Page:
Tug crew reductions prompt PanCanal safety dispute
by Eric Jackson
When the new locks opened, the Panama Canal Authority (ACP) had long since been warned that tricky currents and the wash from tug propellers would make ships scrape and collide with the walls. In all the hoopla of the expanded canal’s inauguration that’s exactly what happened at the start of the first transit but the ACP information control game effectively buried that video, a still from which is shown above. At the time, the rule was that for the new locks there would be six crew members on the decks of the tugs, three in front and three in back.
Last year, in a cost cutting move that saves about $40 per ship transit, the ACP cut the staffing on the stern to two members and shortly thereafter, in November, there was an accident in which a tug crew member was killed. The UCOC tug skippers’ union blamed the rule change for degraded safety standards that led to the death.
On April 12 the ACP announced that it was cutting the crew members on the tug bows down to two, and a number of skippers refused to work with the reduced crews. The authority suspended the tug captains and announced that it would proceed to fire them. It cited a contract provision that personnel were to obey orders and file a grievance afterward if they wish. But that clause has a exception that allows the people on tugboats to refuse to do unsafe things.
At least five of the large neopanamax ships were delayed in the first day of the dispute. The ACP moved at least one ship through the canal without a tug in front. That led to protests by UCOC about “risky maneuvers.” Two big questions are whether and to what extent members of the Panama Canal Pilots’ Association (Union de Practicos) and ship owners will care to run such risks. At this point the pilots’ historically non-militant union leaders have yet to make any declarations about the situation.
UCOC has long accuse the ACP of designs to privatize canal tug service. The prior plan that was discussed but not implemented, to hire a Venezuelan tug company, would likely be a political problem at this time.
Rabiblanco union-bashing, featuring people with the illustrious surnames who hold or have held highly paid positions well above their talents declaring that no minority can be allowed to jeopardize the Panamanian economy, is underway as expected. Those who own businesses are so far much louder than those who manage businesses.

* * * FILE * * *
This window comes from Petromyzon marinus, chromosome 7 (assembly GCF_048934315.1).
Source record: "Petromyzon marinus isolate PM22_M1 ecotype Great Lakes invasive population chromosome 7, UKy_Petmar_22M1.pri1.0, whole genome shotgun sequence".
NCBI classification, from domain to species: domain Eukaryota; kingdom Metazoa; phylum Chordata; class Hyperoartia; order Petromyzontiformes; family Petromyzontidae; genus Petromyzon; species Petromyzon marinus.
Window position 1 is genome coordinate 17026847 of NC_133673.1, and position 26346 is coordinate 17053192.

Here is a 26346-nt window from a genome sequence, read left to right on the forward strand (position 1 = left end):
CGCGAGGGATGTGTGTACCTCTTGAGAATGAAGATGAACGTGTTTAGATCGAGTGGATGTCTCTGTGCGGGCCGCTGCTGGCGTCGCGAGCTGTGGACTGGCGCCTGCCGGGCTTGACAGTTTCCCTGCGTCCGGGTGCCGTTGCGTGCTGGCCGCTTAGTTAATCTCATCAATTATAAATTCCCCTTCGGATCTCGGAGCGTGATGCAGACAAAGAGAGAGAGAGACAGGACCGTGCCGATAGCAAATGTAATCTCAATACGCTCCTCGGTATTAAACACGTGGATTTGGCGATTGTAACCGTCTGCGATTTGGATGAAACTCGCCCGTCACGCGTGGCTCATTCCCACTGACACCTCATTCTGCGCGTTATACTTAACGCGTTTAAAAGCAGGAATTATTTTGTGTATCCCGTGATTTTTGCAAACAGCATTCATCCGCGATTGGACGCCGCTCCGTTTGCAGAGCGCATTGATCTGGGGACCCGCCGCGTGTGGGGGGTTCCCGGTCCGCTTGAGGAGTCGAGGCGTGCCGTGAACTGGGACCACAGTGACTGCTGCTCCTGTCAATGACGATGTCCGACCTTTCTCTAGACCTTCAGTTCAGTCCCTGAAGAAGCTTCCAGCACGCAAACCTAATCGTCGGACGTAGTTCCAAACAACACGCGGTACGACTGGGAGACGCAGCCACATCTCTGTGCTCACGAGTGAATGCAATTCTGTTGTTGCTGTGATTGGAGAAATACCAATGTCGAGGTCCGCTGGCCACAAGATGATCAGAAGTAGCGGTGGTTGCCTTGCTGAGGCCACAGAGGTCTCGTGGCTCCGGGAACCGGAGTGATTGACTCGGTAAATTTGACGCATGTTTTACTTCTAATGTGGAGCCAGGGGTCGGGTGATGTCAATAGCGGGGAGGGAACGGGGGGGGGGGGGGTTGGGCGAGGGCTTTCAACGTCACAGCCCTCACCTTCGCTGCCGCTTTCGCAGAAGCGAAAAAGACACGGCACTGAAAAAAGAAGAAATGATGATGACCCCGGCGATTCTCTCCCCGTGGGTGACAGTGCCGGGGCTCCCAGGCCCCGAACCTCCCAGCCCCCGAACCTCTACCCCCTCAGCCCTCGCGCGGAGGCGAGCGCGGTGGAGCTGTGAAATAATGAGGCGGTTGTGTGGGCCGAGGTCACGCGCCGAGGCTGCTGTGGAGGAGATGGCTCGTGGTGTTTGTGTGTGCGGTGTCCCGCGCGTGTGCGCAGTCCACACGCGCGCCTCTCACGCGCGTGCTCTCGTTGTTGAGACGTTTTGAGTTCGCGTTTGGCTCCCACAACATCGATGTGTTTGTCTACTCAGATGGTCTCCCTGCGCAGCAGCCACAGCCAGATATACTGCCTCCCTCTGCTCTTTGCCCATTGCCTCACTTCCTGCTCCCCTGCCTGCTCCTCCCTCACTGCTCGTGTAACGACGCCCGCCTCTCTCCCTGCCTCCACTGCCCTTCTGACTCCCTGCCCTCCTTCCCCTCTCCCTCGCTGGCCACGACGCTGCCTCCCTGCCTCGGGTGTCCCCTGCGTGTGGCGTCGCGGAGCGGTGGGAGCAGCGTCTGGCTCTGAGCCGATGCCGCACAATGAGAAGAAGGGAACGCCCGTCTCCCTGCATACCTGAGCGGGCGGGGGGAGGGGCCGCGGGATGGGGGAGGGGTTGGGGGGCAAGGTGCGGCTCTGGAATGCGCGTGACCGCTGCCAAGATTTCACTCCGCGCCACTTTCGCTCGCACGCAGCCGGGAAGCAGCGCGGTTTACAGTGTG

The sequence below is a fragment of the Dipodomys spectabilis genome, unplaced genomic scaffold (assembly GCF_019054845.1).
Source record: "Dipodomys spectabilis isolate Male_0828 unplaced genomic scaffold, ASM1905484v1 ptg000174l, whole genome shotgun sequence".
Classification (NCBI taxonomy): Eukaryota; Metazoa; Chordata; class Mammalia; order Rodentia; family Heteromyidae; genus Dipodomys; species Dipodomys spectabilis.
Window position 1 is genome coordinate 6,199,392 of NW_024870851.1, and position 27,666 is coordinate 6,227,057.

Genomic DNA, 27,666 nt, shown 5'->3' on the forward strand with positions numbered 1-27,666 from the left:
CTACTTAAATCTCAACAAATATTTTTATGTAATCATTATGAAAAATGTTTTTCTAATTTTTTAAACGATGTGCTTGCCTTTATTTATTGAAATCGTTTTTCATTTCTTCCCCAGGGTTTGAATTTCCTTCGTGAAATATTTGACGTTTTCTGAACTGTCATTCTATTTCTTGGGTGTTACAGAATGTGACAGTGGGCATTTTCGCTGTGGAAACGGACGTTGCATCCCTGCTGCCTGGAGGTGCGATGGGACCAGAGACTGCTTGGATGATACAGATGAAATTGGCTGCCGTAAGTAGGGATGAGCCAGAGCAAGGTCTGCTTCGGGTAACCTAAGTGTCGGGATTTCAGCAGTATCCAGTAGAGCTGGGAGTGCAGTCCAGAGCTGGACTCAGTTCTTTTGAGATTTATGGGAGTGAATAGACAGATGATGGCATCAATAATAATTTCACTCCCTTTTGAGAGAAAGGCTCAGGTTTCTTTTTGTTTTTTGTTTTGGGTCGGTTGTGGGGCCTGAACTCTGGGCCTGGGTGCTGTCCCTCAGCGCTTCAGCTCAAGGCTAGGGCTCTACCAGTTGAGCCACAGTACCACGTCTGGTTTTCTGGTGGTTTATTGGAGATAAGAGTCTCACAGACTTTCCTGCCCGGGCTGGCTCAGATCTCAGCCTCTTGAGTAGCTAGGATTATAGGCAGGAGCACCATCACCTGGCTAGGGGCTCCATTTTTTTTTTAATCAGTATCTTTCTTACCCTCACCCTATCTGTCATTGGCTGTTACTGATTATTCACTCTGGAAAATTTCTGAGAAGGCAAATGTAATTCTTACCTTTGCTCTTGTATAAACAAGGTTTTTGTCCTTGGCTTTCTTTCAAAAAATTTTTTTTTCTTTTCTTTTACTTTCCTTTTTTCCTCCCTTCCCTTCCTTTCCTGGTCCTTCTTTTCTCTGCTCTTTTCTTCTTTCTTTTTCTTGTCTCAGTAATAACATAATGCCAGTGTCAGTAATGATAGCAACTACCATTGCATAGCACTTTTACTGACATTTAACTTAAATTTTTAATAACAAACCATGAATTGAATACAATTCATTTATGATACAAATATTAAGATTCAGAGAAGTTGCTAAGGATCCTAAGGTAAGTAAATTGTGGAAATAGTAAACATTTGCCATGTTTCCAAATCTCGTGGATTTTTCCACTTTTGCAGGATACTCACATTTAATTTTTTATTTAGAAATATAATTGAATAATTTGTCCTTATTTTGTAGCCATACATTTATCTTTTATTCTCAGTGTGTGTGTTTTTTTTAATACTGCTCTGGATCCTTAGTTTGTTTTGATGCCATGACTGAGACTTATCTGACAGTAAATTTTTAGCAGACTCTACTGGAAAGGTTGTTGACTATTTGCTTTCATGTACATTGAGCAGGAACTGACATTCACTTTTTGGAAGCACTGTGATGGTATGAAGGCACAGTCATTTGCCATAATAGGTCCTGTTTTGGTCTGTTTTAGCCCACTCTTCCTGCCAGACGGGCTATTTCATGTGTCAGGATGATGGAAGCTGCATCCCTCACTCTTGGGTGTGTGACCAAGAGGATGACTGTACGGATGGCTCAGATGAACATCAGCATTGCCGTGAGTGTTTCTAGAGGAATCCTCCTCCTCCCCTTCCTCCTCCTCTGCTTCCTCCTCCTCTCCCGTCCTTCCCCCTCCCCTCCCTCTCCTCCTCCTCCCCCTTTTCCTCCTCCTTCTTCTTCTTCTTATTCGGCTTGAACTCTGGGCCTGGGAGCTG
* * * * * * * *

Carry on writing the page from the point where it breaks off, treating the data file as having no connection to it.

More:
But the ACP, whose board is dominated by construction, banking and corporate law firm interests, has crises of its own that are apart from this dispute. Two board members who are facing criminal charges and who went on the lam until their lawyers arranged bail in their absence, were removed by the cabinet for missing dozens of meetings while they were underground — except that the resolution removing them must be ratified by the National Assembly and it appears that the matter might not be taken up until July. The legislature’s ex oficio member of the board, Elias Castillo, heads a law firm that did millions of dollars of work handling transactions for the corrupt Odebrecht construction company and faces question about his own or his firm’s involvement in criminal acts. Minister of Canal Affairs Roberto Roy, who is also head of the Metro commuter train system, has been accused by one of Odebrecht’s money laundering wonks of taking a payoff to rig a Metro contract, but from Odebrecht consortium partner FCC rather than the notorious Brazilian company. Roy denies this and to date there appears to be no corroborating evidence to back the allegation. Another ACP board member, Lourdes Castillo, appears to mostly limit her board functions to defending the interest of Panama Ports, a local subsidiary of Hong Kong based Hutchison Whampoa. Against this backdrop the canal administrator’s term ends later this year and another term or a replacement will come front and center of ACP business.
In the larger background, The Varela administration has but 15 months left in office. That has politicians jockeying for position in a climate of generalized public disgust with the political caste, and the many public servants on the patronage cycle grabbing or extorting what they can while they can in expectation that two years from now they will not have government jobs.
So, a messy time to pick a fight? Or an ideal opportunity not to be missed?
Over the years there has been occasional speculation about whether the canal neutrality treaty entitles the United States to intervene in Panama in the event of a canal strike. It doesn’t, but is vague enough that someone might argue that it does.
Thus there are many opportunities to speculate, pontificate, spin conspiracy theories or distract. But the bottom line seems to be a management cost-cutting move running head-on into labor safety concerns.